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>> no. honestly, i don't, chris. in large measure because i think pollsters are trying to do the best job they can. but it's very difficult to poll now. if you have only online information, that's been proven to be often unreliable. if you try to call landlines, you miss everybody with cell phones, if you call cell phones, you miss people often because think don't answer. i think it's very difficult now to predict the outcome of elections. somehow we're going to have to get better at it. people do rely on that information. >> that wasn't filtered. that was her talking like a regular person. she's talking about the mechanics of the business of running for office. something was real conversation. >> she was likeable then. >> that's what i'm saying. when you talk turkey with her, she's great. it's when she has to put on the show of politics she's not as good at the bs. up next, my interview with bernie sanders. gary johnson draws a blank when i ask him about a foreign leader
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he respects or heard of. this is "hardball," the place for politics.
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afoot and light-hearted i take to the open road. healthy, free, the world before me, the long brown path before me leading wherever i choose. the east and the west are mine. the north and the south are mine. all seems beautiful to me.
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with humira, remission is possible. here is what's happening. 19 states, including new york and california, will be using the minimum wage. the coast guard suspended search and rescue efforts for the small plane that vanished thursday night over lake erie with six people on board. it's now considered a recovery operation. it was headed from cleveland to
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ohio state university in columbus. now back to our program. welcome back to "hardball," in february of 2016, i interviewed bernie sanders on the college tour at the university of chicago. he made his case for a political revolution in this country. when i pressed him on how he could get his progressive platform through the u.s. congress if he were elected president, sanders put up a fight. let's watch. >> you are asking me how do i pay for it. >> i haven't asked that. how do you pass it through the senate? hodoou get 60 votes for any of this? >> we will pay for it on a tax -- >> is who will pass the tax? the senate will pass that? >> you and i look at the world differently. you look at it inside the beltway. i am not an inside the beltway guy. i am an outside the beltway guy. >> the people that vote on the taxes are inside the beltway.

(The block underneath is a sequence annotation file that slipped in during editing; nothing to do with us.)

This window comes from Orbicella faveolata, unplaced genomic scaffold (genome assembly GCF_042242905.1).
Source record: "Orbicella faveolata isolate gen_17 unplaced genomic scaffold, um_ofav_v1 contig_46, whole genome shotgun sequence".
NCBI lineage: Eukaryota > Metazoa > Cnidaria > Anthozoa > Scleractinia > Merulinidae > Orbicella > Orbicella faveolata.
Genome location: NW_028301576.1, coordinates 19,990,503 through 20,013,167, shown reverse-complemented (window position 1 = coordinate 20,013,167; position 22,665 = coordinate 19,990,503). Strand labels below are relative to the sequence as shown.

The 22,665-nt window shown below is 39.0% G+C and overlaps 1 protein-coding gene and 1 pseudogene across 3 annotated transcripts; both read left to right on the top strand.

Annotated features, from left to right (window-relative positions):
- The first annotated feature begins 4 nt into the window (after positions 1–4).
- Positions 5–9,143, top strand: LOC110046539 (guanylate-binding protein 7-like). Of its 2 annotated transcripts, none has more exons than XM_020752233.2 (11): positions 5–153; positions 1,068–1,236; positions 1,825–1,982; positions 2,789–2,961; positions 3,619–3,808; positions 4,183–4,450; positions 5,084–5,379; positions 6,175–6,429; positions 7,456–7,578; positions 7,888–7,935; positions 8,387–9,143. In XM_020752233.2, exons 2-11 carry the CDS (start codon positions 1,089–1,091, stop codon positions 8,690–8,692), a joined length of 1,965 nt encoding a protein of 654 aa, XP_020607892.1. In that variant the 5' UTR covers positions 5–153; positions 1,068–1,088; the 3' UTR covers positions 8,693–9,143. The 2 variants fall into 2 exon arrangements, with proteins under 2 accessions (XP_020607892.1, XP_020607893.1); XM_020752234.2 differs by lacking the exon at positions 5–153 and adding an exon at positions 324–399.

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you always get the last word in this business. i was trying to ask him how do you win the coalition to get 60 votes? he wants to tax wall street a certainercentage for every stock trade to pay for student loan payouts. fine. how do you do it? >> this was one of the biggest and most indicting criticisms of bernie sanders' campaign is that it sounded like a lot of great ideas, but how are you going to get it done? ultimately, there's all this revisionist history going on now. what if bernie would have been the nominee. he could have beaten trump. who knows? i think it's a pretty damning thing to ask someone how are you going to plush what you are promising people you will and they don't have an answer. >> by the way, i don't know how bernie would have done it. >> jeremy is right. i remember i would go out in the street and poll grass-roots people. what do you think about bernie sanders. his ideas are great. how are we going to pay for free education?
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people were very concerned about having to pay more for this free item. >> free health. health care for everybody. >> they thought it was great. >> it was coming out of their pocket. >> we might end up with -- >> he kept adding everything. we will figure out -- we will get rid of the letter l from the alphabet. we will get somebody to pay for it. >> he got away with the word socialist, which i'm not sure -- it's my word. it may not be anybody's here. in europe it's fine. in europe, countries are like us, they're not as cowboy as we are. they say social democrats. that's the term in most of the political parties. they are not offended. they don't think it means communist. in europe they know socialists are the biggest rivals. >> you are right. it's indicative of how thirsty people were for change and they don't trust the democrats or the republicans. when someone says socialist, they kind of overlook and